Solar heating and cooling standard setting : an institutional analysis case study
Author(s)Nutt-Powell, Thomas Evan; Wagner, Judith
As a companion to other studies of the standards problem for photovoltaics, this paper reports results of an institutional analysis case study of the effort to create solar thermal standards during the period 1974-78. The standards setting institutional arena is described. In the US, most standards are achieved through a voluntary consensus process; there are mandatory standards only when referenced or formally adopted by a governmental body. The justification most frequently offered for having two systems is that the voluntary consensus approach resolves primarily technical issues, while the mandatory system encompasses political questions. This study found that the solar standards development process from 1974-78 was characterized by * a horizontal rather than vertical structure; * extensive public prompting, albeit by agencies for which standards development is at best a secondary mission; * rapid acceptance of the concept of solar energy, despite continuing and considerable technical debate. It is concluded that the development of standards is a story of the interaction of self-interest, and that the failure to account for significant interests (whether technical or political) can effectively scuttle a standard development effort. For the case reported here, the process for the development of solar standards was inclusive of many interests, and, as a consequence, appeared to proceed at a rapid rate. However solar standards development is entering a second stage, with the consumer/producer debate (the "political" dimension) assuming a more central role.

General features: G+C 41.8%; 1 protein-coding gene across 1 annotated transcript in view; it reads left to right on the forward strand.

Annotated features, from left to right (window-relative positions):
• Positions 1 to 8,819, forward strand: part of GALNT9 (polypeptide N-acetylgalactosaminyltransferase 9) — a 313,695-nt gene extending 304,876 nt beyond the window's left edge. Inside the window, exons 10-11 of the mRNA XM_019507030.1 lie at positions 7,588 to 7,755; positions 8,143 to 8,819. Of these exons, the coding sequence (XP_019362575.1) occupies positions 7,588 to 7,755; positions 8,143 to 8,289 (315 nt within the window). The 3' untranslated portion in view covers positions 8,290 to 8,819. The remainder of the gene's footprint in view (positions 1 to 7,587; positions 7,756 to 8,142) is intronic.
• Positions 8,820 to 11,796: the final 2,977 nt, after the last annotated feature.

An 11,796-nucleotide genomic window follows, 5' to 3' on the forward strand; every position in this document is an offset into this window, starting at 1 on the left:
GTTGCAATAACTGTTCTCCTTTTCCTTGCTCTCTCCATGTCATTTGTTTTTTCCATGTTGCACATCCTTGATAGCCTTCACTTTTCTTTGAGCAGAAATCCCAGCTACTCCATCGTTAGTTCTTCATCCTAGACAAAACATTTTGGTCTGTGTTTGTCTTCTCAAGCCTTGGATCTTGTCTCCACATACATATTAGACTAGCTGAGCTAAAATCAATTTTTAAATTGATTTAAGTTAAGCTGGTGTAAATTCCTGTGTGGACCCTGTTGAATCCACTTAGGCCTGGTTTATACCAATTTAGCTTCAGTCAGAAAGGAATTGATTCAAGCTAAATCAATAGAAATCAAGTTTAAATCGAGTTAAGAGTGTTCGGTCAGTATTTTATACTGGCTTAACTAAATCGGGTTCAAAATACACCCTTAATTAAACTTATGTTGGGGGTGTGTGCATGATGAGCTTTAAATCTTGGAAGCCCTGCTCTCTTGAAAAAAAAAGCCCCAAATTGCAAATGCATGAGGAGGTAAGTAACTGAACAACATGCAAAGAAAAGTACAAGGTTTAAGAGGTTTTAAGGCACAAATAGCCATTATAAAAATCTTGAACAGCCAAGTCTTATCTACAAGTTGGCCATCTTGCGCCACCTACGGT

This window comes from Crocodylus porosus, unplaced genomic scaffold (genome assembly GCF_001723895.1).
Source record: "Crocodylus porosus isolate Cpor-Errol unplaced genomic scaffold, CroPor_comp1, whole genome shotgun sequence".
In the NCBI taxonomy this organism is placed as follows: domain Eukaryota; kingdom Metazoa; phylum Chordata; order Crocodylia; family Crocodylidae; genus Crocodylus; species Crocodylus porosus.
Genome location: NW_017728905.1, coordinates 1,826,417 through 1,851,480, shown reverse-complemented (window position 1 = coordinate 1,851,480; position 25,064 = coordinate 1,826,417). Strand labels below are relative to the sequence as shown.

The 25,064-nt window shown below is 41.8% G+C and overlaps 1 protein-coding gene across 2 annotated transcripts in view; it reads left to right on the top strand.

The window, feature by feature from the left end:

MIT Energy Laboratory
Photovoltaic power generation., Solar heating., Solar air conditioning.
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